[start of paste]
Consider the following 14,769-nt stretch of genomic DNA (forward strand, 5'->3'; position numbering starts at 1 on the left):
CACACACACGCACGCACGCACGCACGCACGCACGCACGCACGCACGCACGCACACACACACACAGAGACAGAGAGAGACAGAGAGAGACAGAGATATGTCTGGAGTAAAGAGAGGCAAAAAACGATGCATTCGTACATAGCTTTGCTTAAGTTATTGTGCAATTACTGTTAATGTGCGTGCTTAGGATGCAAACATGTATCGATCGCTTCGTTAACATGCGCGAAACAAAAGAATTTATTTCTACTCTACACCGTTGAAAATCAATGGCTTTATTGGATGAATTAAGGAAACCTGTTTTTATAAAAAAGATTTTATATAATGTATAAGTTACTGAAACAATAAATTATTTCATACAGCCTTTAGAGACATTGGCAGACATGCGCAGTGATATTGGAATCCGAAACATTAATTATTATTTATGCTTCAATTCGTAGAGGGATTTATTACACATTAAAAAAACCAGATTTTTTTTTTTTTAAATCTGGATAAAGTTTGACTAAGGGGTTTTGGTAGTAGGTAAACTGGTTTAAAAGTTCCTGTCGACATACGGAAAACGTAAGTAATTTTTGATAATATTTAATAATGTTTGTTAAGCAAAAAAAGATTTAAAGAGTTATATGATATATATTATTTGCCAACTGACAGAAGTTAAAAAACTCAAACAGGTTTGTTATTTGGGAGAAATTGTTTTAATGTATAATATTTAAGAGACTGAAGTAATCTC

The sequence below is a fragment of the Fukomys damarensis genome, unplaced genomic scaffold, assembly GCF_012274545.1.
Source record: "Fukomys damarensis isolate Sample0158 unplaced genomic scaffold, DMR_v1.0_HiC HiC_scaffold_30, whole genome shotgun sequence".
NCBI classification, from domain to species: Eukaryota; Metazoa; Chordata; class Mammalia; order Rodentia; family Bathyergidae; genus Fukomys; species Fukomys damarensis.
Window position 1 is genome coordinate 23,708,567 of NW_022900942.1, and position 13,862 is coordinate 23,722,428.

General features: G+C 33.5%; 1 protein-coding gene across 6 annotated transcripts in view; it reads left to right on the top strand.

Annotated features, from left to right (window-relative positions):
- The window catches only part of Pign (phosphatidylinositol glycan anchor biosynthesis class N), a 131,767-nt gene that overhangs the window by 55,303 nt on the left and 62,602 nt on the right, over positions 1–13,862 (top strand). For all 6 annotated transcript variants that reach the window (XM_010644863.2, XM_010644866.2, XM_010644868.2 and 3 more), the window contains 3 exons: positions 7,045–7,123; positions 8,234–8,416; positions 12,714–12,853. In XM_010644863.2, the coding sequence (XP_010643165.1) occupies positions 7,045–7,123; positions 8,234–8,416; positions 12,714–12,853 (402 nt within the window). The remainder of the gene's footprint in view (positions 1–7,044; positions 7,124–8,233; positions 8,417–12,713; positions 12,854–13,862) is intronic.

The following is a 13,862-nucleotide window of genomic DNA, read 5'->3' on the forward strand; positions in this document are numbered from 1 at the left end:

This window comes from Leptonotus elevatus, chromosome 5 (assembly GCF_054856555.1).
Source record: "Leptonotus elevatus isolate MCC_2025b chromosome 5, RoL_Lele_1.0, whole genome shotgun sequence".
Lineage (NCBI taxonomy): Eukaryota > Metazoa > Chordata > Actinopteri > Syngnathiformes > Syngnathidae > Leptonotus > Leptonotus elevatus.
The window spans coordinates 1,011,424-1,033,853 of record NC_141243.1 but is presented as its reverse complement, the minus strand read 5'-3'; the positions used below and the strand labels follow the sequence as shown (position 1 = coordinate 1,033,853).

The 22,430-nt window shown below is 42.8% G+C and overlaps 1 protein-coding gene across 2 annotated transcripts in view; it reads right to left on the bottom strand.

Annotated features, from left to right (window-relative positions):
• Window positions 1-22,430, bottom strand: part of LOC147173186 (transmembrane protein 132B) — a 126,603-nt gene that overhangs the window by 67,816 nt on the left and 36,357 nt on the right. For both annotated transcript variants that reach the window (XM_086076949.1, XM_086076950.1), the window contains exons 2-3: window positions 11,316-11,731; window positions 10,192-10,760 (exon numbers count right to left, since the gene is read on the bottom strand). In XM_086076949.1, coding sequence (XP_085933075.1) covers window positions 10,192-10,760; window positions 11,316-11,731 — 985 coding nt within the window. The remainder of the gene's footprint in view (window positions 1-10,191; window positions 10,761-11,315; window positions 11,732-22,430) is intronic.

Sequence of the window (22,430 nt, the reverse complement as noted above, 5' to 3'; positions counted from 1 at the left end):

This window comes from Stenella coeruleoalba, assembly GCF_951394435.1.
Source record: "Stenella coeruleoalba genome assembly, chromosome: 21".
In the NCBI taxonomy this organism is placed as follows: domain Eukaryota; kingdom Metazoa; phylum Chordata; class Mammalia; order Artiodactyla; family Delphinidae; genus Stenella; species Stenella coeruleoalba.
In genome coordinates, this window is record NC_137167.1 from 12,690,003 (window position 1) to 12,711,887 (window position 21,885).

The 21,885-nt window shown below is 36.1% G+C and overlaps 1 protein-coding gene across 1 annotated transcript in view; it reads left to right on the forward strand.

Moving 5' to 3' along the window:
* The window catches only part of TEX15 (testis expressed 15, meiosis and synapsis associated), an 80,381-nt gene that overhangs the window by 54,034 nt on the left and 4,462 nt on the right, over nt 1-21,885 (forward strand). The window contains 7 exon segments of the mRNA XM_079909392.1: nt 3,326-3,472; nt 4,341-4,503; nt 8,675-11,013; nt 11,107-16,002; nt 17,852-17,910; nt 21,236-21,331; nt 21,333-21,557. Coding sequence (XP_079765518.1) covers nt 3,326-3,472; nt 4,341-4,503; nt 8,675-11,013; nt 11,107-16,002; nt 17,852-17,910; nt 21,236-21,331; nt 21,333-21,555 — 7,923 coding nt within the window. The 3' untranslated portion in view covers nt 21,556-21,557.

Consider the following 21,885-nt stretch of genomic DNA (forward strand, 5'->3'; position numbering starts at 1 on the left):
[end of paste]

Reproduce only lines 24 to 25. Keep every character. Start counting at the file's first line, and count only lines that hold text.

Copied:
Moving 5' to 3' along the window:
* The window catches only part of TEX15 (testis expressed 15, meiosis and synapsis associated), an 80,381-nt gene that overhangs the window by 54,034 nt on the left and 4,462 nt on the right, over nt 1-21,885 (forward strand). The window contains 7 exon segments of the mRNA XM_079909392.1: nt 3,326-3,472; nt 4,341-4,503; nt 8,675-11,013; nt 11,107-16,002; nt 17,852-17,910; nt 21,236-21,331; nt 21,333-21,557. Coding sequence (XP_079765518.1) covers nt 3,326-3,472; nt 4,341-4,503; nt 8,675-11,013; nt 11,107-16,002; nt 17,852-17,910; nt 21,236-21,331; nt 21,333-21,555 — 7,923 coding nt within the window. The 3' untranslated portion in view covers nt 21,556-21,557.